Highlands & Islands

'Error' in crashed World War II US bomber flight record

B-17G wreckage on Skye. Pic: Terence Christian/University of Glasgow
Image caption Part of an engine of the Flying Fortress that crashed on Skye 66 years ago

A US bomber which crashed in Scotland during World War II may not have been on the plane's officially recorded flightpath, according to an archaeologist.

All nine crew of the B-17G Flying Fortress were killed when the aircraft clipped cliffs and crashed in Trotternish, on Skye, on 3 March 1945.

Terence Christian, of the University of Glasgow, led an investigation at the site earlier this year.

He said there was evidence backing islanders' recollections of the crash.

Fresh from training, the crew were flying the B-17G bomber from the US via Iceland to RAF Valley in Wales.

They were to relieve another crew that had completed its allotted missions, but they crashed in bad weather on Beinn Edra in Trotternish.

Mr Christian, of Glasgow's Centre for Battlefield Archaeology, said the official record written after the incident had put the aircraft flying west to east over Skye towards the Scottish mainland.

However, after examining the wreck's "place in the landscape" and the spread and direction of the wreckage, he said there was evidence to support eyewitness accounts of the bomber flying east to west, as the crew tried to get their bearings.

This flightpath would have taken the bomber over, or near, Eilean Flodigarry, a small isle off the west coast of Skye.

Among those who saw the Flying Fortress was a member of a family Mr Christian and his team met with in Uig, which lies close to the crash site.

The man was a boy when the crash happened and his father was one of the first on the scene and tried to go to the aid of the aircraft's crew.

Mr Christian said the fact the plane was travelling in the wrong direction before impact underlined how disorientating the weather conditions were.

The archaeologist and his team became lost themselves in thick mist on their first attempt to examine the wreckage.

With visibility down to a few metres they had to navigate themselves away from the top of Beinn Edra's cliffs using a map and compass.

The team returned in better weather and were able to assess the wreckage.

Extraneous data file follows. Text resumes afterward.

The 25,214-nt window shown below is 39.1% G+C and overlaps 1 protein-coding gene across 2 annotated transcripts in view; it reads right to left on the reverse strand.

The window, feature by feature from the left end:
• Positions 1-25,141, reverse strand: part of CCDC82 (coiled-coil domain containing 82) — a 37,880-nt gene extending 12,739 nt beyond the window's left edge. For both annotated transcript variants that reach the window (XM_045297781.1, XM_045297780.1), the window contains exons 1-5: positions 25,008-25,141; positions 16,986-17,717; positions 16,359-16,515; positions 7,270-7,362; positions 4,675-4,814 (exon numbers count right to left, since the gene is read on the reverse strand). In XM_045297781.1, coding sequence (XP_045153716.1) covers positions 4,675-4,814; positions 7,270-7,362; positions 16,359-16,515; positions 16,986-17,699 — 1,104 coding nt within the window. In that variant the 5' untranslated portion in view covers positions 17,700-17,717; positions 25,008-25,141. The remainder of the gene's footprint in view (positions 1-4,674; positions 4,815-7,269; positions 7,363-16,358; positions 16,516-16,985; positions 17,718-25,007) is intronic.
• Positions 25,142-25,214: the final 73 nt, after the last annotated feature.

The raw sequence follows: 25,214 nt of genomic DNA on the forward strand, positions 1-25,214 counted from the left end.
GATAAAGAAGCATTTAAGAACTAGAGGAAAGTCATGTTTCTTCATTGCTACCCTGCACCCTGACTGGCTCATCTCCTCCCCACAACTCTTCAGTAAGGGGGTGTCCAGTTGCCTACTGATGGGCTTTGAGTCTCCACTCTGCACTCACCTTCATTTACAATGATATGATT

Mr Christian said: "What local people remember is that the plane came over Eilean Flodigarry travelling east to west before the impact.

"What we could see from the larger parts of the wreck and their place in the landscape backed the local oral history.

"It appears those writing the official record went with their gut instinct that it was flying west to east before belly landing on top of the cliffs."

Mr Christian sought permission from the Ministry of Defence (MoD) and worked with crewmen's families before carrying out the investigation.

He said the nine who died were skilled airmen who had taken the aircraft below cloud level to try to get their bearings and had just been unlucky.

The crew manifest lists the crew members as pilot Second Lt Paul M Overfield Jr, co-pilot Second Lt Leroy E Cagle, navigator Second Lt Charles K Jeanblanc, radio operator Cpl Arthur W Kopp Jr, engineer Cpl Harold D Blue and gunners Cpl John H Vaughan, Cpl Harold A Fahselt, Cpl George S Aldrich and Cpl Carter D Wilkinson.

Image caption The bomber crashed on Beinn Edra in bad weather

Eight were killed instantly and one was thrown clear and died of his injuries.

Their bodies were later repatriated.

Mr Christian's research aims to develop new aircraft archaeology-specific methodology as a means to record and manage World War II crash sites.

Other sites he will look at include a B-17 used by the RAF for meteorological work that came down near Wick and an excavation of a B-17 on Arran.

He will also examine the sites of two crashed Mosquitoes in Dumfries and Galloway.

The Skye crash site spreads to an area of about 450m by 450m (1,476ft). Wreckage includes an engine.

When the archaeologists arrived at the site this summer they spotted a ram butting a piece of the bomber's armoured plating.

Mr Christian said: "There are many crash sites in Scotland and the UK where the crews were not in action.

"But their sacrifice should not be ignored. They still gave their lives after signing up because of a national cause, or because they chose to.

"These wreck sites should be treated with respect as the pieces of wreckage are the memorials to the crews."

He added: "People should also avoid picking up any pieces of wreckage as that can lead to damage to the part of it protected from the elements and moving pieces harms the integrity of the crash site."

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